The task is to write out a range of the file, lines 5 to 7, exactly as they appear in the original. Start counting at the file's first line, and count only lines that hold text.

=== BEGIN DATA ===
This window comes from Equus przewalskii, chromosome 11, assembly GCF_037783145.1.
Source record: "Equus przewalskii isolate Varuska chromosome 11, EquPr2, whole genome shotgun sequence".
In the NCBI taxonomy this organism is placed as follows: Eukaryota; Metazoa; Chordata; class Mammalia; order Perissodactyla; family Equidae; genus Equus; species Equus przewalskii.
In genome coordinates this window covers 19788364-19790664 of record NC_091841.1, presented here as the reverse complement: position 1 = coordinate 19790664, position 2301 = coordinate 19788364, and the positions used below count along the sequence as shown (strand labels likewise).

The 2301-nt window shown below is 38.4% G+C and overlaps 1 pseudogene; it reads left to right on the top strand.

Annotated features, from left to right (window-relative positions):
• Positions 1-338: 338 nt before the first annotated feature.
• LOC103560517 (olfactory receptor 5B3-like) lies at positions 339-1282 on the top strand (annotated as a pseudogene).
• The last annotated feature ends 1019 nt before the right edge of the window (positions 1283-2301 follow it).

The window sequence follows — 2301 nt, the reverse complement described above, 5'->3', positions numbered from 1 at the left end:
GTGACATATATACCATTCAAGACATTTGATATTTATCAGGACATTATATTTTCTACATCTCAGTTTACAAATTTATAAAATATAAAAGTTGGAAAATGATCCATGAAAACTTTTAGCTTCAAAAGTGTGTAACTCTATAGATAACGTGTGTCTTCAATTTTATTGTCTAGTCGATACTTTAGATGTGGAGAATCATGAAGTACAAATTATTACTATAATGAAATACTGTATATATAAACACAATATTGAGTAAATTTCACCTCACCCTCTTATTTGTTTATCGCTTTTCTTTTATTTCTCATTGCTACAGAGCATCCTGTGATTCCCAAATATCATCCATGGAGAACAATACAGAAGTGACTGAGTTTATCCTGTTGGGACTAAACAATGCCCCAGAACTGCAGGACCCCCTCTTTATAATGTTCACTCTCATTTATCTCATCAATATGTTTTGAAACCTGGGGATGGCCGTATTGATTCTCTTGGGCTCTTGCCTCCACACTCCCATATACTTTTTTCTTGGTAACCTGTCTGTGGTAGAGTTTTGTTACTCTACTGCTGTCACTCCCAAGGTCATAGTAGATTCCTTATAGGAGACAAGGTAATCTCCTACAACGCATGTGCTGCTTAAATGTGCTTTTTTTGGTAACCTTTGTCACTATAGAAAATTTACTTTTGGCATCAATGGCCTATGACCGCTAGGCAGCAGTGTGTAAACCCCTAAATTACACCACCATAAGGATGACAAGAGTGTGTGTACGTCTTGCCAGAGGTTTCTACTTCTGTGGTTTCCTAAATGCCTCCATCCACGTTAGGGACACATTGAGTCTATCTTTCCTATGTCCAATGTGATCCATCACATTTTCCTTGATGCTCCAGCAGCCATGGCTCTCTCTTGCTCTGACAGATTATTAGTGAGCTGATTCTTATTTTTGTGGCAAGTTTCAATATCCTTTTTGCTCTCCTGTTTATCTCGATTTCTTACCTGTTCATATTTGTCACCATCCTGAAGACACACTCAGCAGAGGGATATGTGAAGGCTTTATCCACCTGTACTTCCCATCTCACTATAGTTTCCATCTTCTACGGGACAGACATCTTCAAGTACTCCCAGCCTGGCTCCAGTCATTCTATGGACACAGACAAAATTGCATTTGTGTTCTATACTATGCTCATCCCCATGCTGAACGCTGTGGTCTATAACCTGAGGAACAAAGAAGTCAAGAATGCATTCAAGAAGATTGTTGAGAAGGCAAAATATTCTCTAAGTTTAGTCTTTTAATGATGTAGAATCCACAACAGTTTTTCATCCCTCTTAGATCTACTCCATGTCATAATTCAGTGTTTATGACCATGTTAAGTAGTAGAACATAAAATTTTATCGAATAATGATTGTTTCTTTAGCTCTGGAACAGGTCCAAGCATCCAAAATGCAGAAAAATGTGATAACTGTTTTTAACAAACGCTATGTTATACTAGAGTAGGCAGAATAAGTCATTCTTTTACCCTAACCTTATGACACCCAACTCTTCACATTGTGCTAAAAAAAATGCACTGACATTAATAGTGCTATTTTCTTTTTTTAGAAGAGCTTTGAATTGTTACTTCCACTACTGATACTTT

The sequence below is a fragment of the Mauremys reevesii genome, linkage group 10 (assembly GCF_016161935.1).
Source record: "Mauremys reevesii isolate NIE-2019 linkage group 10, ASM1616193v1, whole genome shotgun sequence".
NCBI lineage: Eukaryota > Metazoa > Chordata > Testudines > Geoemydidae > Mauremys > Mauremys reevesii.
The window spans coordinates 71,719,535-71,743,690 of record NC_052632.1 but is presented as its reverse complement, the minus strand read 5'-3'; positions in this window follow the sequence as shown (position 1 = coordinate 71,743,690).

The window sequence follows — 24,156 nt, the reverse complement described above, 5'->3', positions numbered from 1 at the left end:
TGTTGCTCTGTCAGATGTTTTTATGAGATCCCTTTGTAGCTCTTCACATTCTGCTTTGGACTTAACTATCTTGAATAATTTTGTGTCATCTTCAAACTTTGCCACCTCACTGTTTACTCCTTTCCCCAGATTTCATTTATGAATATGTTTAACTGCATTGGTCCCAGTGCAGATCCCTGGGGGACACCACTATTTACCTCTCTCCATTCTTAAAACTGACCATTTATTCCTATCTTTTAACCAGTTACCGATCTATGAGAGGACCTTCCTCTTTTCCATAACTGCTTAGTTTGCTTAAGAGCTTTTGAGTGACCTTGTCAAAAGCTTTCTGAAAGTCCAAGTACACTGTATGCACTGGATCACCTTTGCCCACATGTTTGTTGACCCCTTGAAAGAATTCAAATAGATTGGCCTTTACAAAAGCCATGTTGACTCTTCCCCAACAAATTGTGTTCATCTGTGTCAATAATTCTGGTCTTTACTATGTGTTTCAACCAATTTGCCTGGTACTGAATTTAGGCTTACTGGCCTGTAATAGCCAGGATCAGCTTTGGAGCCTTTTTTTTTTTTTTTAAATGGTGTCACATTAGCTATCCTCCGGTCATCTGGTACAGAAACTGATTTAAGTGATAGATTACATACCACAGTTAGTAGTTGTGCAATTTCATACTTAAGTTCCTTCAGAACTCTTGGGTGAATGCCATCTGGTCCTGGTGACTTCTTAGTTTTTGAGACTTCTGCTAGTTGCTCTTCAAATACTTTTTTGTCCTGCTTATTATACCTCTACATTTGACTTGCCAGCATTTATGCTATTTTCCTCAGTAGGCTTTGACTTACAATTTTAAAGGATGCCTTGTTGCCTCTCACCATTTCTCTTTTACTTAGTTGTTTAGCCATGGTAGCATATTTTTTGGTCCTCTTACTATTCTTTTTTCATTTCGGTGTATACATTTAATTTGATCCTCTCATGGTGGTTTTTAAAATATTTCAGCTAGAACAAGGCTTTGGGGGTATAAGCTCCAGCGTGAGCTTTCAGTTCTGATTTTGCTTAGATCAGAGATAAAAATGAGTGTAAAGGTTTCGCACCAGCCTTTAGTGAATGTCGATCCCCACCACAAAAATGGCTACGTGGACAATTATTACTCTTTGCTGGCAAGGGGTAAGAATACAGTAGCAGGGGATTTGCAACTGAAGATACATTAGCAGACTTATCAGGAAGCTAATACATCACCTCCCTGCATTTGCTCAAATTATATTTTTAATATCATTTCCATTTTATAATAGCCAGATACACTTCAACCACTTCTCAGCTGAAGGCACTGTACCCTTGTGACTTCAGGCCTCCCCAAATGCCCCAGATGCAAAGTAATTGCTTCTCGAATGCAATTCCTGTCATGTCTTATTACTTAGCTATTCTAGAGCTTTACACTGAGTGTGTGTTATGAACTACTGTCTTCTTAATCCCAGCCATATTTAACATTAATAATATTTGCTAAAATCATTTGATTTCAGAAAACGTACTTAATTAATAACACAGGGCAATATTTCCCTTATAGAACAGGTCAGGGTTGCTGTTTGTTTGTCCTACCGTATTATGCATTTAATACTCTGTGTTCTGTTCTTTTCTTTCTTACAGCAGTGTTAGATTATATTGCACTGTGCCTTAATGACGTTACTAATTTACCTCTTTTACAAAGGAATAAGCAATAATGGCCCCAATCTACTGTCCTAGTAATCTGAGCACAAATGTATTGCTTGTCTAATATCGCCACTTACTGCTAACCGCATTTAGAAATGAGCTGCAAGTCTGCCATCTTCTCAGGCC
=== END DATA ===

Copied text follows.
The 2301-nt window shown below is 38.4% G+C and overlaps 1 pseudogene; it reads left to right on the top strand.

Annotated features, from left to right (window-relative positions):
• Positions 1-338: 338 nt before the first annotated feature.